Double-acting rams of different sizes are used. Diameters are calculated so that the surface area and volume on the rod side of ram (1) is as close as possible to the area/volume on the face side of ram (2). These chambers (A) are then piped together in a closed circuit. Oil from the Sanderson arriving in chamber (B) pushes ram 1s piston towards the scrapers centreline, closing one wing and simultaneously moving ram 2s piston a similar distance to close the other wing. Reversing flow sends oil to chamber (C), opening the scraper. When the Sandersons spool is closed, oil is locked in the supply circuit so the wings cant "lozenge" when one side touches a wall.
Building took around £700 in materials and plenty of Mr Winstanleys spare time. Finished before the cows came in, the scraper has weathered a winters graft with little wear showing on its reversible rubber. "I like to build things strong, and so far have never had the welder on it," he smiles. "By varying width on the move I can scrape all our different passages, and by weighing down with the boom it scrapes everything clean on drying days."
Alan Winstanleys scraper clears passageways from 2.1m to 4.2m in a single pass, accepting boom downforce as necessary to shift dry muck.
One of the great things about farmer-inventors is that they can be bold and uncompromising in a way thats often difficult for companies that have to keep accountants and shareholders happy.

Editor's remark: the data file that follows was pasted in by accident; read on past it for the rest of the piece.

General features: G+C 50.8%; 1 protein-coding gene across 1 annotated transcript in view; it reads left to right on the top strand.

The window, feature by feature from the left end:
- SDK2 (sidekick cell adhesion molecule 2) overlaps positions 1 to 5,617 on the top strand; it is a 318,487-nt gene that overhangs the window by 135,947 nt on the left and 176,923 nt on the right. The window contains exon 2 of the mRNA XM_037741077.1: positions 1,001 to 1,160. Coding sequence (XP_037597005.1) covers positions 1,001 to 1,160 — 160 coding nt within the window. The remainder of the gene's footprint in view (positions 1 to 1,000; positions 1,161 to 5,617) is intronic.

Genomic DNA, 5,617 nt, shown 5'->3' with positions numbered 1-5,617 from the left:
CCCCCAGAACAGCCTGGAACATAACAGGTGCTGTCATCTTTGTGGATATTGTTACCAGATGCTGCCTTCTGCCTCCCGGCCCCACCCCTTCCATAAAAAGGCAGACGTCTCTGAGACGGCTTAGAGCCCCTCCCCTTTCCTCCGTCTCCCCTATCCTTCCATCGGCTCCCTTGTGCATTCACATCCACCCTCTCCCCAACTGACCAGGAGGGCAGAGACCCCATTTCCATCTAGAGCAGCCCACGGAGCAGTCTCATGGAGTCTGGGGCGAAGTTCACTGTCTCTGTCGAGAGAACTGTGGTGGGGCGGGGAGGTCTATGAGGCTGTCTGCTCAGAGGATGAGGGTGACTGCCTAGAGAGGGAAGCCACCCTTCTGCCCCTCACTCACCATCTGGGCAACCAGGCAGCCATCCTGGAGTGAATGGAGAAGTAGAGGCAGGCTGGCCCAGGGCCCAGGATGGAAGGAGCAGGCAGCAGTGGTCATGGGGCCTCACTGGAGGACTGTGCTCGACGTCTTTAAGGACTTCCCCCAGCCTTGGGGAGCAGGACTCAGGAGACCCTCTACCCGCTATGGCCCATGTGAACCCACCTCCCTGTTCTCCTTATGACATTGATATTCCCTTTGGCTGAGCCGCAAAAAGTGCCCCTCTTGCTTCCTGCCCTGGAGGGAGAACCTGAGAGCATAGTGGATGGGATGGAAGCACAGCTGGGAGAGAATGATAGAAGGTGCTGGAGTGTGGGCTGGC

muck-spreader featured this month is a good
example of what can be achieved through a
combination of necessity and single-mindedness.
Its built like the proverbial brick convenience and does its job with
efficiency and aplomb.
Were also celebrating other old-fashioned-sounding values this month.
A stack of 1960s issues
of Farm Mechanisation
(the precursor to Power Farming) recently came into our possession and a flick through their dusty pages revealed a real insight into the machinery of the time.
So weve picked out a selection of machines that were then ahead of their time or seemed to offer a useful avenue to future gains in productivity or
efficiency. Of course, some are still with us today, while others disappeared without trace.
One way or another, its a chance to hark back to a gentler agricultural age, when mobile phones,
Spice Girls and IACS forms werent even a twinkle in their inventors eyes.
Fig 1: Working width is controlled by different-size rams (1 and 2). Diameters are set such that chambers (A) have the same volumes and piston areas. Oil coming into chamber (B) shunts trapped fluid between chambers (A), forcing both rams pistons inwards and closing the scraper wings,
while oil in (C) free-returns to the reservoir. Reversing supply flow reverses the process, increasing working width.
Above: Scraping starts with wings pushed out to suit passage width…
Right: …As the scraper leaves the passage, a touch on the Sandersons spool lever opens wings to full width…
Below: …Then with muck pushed over the slats, the wings are folded back to 2.1m while the Sanderson travels to the next passage.
Above: Solid build lets Alan Winstanleys unit handle plenty of downforce.
Below:Sliding box sections and rams look after width adjustment, with reversible rubber forming its own pivots. Lower pins are modified trailer drawbars, letting rubber swing over. Steel strip on inner sliding box takes up clearance.
Above: A full 4.2m, confirms Alan Winstanleys tape. Flexible tips allow intimate contact with walls and act as shock-absorbing buffers in case of overshoot. Two separate rubber lengths join at centreline.
Left: Strong headstock carries wide bottom pivots and check chains so rubber and width-adjusting sections can float. All pivots are bushed and greaseable.